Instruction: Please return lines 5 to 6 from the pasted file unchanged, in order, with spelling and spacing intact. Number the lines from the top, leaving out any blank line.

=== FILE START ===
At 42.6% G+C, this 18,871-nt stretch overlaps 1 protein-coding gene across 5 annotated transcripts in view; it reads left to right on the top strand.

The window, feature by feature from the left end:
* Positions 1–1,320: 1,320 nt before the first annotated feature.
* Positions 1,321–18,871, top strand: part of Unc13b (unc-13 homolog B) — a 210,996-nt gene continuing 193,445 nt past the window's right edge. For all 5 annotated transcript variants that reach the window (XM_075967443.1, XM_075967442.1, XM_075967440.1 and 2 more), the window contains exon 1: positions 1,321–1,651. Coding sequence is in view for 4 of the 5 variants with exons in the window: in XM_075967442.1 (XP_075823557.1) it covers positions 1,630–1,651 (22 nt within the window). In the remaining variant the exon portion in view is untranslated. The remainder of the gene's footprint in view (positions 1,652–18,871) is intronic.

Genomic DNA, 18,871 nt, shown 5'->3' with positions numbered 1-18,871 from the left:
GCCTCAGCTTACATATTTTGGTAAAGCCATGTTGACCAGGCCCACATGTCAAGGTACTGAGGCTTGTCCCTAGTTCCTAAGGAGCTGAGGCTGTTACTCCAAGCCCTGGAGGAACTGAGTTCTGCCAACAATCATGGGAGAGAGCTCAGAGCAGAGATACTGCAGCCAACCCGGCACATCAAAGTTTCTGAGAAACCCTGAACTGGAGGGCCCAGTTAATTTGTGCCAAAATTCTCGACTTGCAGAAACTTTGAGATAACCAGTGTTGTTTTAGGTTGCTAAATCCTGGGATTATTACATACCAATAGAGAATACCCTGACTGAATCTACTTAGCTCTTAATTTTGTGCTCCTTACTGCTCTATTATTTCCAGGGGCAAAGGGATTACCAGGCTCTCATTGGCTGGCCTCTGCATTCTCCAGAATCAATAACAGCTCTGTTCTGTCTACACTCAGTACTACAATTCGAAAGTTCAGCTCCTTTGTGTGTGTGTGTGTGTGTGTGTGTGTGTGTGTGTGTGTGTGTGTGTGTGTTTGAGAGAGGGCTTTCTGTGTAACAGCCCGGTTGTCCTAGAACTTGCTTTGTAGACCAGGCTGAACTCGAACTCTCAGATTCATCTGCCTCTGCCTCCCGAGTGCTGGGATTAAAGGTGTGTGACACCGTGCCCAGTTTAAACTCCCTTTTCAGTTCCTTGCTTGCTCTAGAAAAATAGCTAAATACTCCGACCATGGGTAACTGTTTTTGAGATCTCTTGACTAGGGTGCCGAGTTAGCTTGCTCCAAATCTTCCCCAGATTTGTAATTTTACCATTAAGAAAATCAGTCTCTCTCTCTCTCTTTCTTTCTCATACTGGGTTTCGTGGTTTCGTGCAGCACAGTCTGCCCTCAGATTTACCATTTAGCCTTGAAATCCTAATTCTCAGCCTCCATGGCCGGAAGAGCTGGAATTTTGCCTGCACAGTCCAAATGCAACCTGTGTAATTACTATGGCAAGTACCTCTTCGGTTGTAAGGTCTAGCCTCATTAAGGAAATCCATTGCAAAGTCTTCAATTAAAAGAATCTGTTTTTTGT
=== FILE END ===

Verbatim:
Genomic DNA, 18,871 nt, shown 5'->3' with positions numbered 1-18,871 from the left:
GCCTCAGCTTACATATTTTGGTAAAGCCATGTTGACCAGGCCCACATGTCAAGGTACTGAGGCTTGTCCCTAGTTCCTAAGGAGCTGAGGCTGTTACTCCAAGCCCTGGAGGAACTGAGTTCTGCCAACAATCATGGGAGAGAGCTCAGAGCAGAGATACTGCAGCCAACCCGGCACATCAAAGTTTCTGAGAAACCCTGAACTGGAGGGCCCAGTTAATTTGTGCCAAAATTCTCGACTTGCAGAAACTTTGAGATAACCAGTGTTGTTTTAGGTTGCTAAATCCTGGGATTATTACATACCAATAGAGAATACCCTGACTGAATCTACTTAGCTCTTAATTTTGTGCTCCTTACTGCTCTATTATTTCCAGGGGCAAAGGGATTACCAGGCTCTCATTGGCTGGCCTCTGCATTCTCCAGAATCAATAACAGCTCTGTTCTGTCTACACTCAGTACTACAATTCGAAAGTTCAGCTCCTTTGTGTGTGTGTGTGTGTGTGTGTGTGTGTGTGTGTGTGTGTGTGTGTGTGTTTGAGAGAGGGCTTTCTGTGTAACAGCCCGGTTGTCCTAGAACTTGCTTTGTAGACCAGGCTGAACTCGAACTCTCAGATTCATCTGCCTCTGCCTCCCGAGTGCTGGGATTAAAGGTGTGTGACACCGTGCCCAGTTTAAACTCCCTTTTCAGTTCCTTGCTTGCTCTAGAAAAATAGCTAAATACTCCGACCATGGGTAACTGTTTTTGAGATCTCTTGACTAGGGTGCCGAGTTAGCTTGCTCCAAATCTTCCCCAGATTTGTAATTTTACCATTAAGAAAATCAGTCTCTCTCTCTCTCTTTCTTTCTCATACTGGGTTTCGTGGTTTCGTGCAGCACAGTCTGCCCTCAGATTTACCATTTAGCCTTGAAATCCTAATTCTCAGCCTCCATGGCCGGAAGAGCTGGAATTTTGCCTGCACAGTCCAAATGCAACCTGTGTAATTACTATGGCAAGTACCTCTTCGGTTGTAAGGTCTAGCCTCATTAAGGAAATCCATTGCAAAGTCTTCAATTAAAAGAATCTGTTTTTTGT